We visit the former Omaha office of Tillotson Construction Company

By Ronald Ahrens

On May 10, I was in Omaha with my camera. One objective was to visit the former office of Tillotson Construction Company. Uncle Tim Tillotson had recently tipped me off to this, saying he helped move out the company’s papers after Reginald’s death.

“Twelfth and Jones–the Office, the OFFICE!” he said.

I parked at 13th and Jones in the southern part of the Old Market area and walked across the intersection. In just a few more steps to the east I knew exactly what he was talking about.

It turns out, the Office was part of an Anheuser-Busch plant of four buildings erected in 1887. Besides the Office, designed in Romanesque style, there was a bottling facility, a beer storage warehouse, and a stable. The other three buildings were torn down, but the Office survives.

One hundred and one years after the Office went up, a finial above the doorway blew down during a windstorm. It was stolen and has never been recovered.

Omaha World-Herald went high above the Vinton Street elevator in ’47

Omaha World-Herald photo in 1947 by John S. Savage, from http://www.historicomaha.org

From www.historicomaha.org

During the summer of 1947, the Omaha World-Herald published a series of 45 aerial photographs depicting the city of Omaha. The pictures were later published in a book entitled “Omaha From the Air.” The photographs were taken by World-Herald staff photographer John S. Savage. The plane was piloted by Marion Nelson of the Omaha Aircraft Company.

Omaha is known around the world for many things. Not the least is its giant grain and milling industry.

This view from the Magic Carpet shows just a segment of the industry which employs thousands here, puts bread and cereals on tables over the world.

From the Magic Carpet you are looking south. The large structure in the foreground is the 1,750,000-bushel elevator of the Westcentral Co-operative Grain Company. Seemingly rising out of the elevator at the rear are the buildings of the Maney Milling Company. South of the elevator is the plant of the Famous Molasses Feed Company.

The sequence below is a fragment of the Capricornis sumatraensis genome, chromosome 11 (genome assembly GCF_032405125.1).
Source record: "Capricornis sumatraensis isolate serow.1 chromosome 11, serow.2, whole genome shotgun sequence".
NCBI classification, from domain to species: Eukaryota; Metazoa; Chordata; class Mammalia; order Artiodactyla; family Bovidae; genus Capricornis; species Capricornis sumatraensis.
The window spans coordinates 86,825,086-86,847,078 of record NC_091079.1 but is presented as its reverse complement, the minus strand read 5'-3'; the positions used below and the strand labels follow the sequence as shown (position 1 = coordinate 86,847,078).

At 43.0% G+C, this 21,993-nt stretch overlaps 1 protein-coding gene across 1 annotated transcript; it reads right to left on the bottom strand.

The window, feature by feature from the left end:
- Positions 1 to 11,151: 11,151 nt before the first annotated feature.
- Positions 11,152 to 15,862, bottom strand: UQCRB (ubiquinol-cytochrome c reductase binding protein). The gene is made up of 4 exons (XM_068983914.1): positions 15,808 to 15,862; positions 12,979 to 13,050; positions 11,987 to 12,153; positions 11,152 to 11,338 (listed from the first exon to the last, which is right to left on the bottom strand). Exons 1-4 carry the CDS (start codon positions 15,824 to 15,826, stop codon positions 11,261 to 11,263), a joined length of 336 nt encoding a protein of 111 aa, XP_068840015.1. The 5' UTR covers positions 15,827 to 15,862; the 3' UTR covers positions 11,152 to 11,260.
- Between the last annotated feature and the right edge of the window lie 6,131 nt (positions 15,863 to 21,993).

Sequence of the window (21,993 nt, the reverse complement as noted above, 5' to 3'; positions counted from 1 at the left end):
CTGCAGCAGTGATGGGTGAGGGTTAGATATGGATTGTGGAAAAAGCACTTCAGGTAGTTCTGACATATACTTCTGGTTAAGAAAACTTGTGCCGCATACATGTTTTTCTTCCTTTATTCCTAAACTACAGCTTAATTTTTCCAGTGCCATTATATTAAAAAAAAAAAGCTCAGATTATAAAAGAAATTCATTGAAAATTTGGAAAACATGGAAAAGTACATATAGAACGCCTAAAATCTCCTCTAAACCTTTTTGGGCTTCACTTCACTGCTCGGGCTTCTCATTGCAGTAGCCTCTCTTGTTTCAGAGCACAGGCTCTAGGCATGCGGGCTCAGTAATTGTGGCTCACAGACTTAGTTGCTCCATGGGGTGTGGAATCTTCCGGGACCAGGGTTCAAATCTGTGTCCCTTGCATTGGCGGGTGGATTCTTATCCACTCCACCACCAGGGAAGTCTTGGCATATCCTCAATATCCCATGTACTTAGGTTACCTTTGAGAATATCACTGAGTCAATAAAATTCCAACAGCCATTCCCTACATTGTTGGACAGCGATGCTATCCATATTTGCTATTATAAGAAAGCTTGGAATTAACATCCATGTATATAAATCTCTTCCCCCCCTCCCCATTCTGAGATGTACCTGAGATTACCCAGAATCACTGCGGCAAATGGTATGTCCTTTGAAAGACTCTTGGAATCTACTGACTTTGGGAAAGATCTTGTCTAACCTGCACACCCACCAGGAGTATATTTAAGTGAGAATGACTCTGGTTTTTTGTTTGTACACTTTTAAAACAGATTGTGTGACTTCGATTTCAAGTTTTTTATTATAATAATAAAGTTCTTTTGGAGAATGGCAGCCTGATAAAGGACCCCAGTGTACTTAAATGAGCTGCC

At far left in the background is the Omar, Inc., mill. Nearby, but not shown, is the Allied Mill. The Butler-Welsh Grain Company elevator is behind the span shown in the background. Also not shown is the Kellogg plant. It is off to the right in the foreground.

The span in the foreground is the Bancroft Street viaduct. Behind it is the Vinton Street viaduct. Far in the background is the Dahlman Crossing. The street at far right is Twenty-seventh.

The two sets of tracks shown at left in the foreground are those of the Burlington. The center string belongs to the Union Pacific and the area is known as its Summit yards. At right are yards of the Chicago and Great Western Railroad.

Through the yards shown here come much of the grain that makes Omaha the nation’s fifth largest grain and milling center.

Carload grain shipments so far this year total 46,508.

Most of the grain pours into Omaha through the Omaha Grain Exchange, organized in 1904. Actually, only little pans of samples appear on the floor of the Exchange. The rest stays in box cars until it is bought, or is stored in elevators.

The market’s 18 elevators have a capacity of 28,185,000 bushels. They include one of the largest in the world, the 10 million bushel elevator of Cargill, Inc.

The railroads serve the grain market.

A good share of Omaha grain receipts is turned into food products here. There are three flour mills, with a daily milling capacity of 10,800,000 pounds. Allied Mills, Inc., has a capacity of 1,200 tons daily in its feed and alfalfa meal plant. The Kellogg Company‘s daily corn products capacity is 7,200 bushels.

A major Omaha grain consumer is the Farm Crops Processing Corporation’s alcohol plant. It can gulp up 40 thousand bushels a day.

Open house to welcome Tillotson Construction’s large elevator at Rock Valley


Photo by Rock Valley city administrator Tom Van Maanen

Rock Valley, Iowa–In June 1950, Farmers’ Elevator Guide reported a 270,000-bushel, $125,000 concrete grain storage elevator was being put up by Farmers Elevator Company.

In November the same publication reported an October 7 open house at the facility. Final cost and capacity were $150,000 and 310,000 bushels. This was “said to be the second largest in the northwest section of Iowa.”

Other key dimensions:

  • A footprint of 65 by 85 feet
  • Height: 160 feet
  • 34 bins ranging from 300 bushels to 28,000 in capacity

Features included a “cleaner room” and a grain dryer adjacent to the elevator.

Tillotson Construction Company, of Omaha, contracted the work.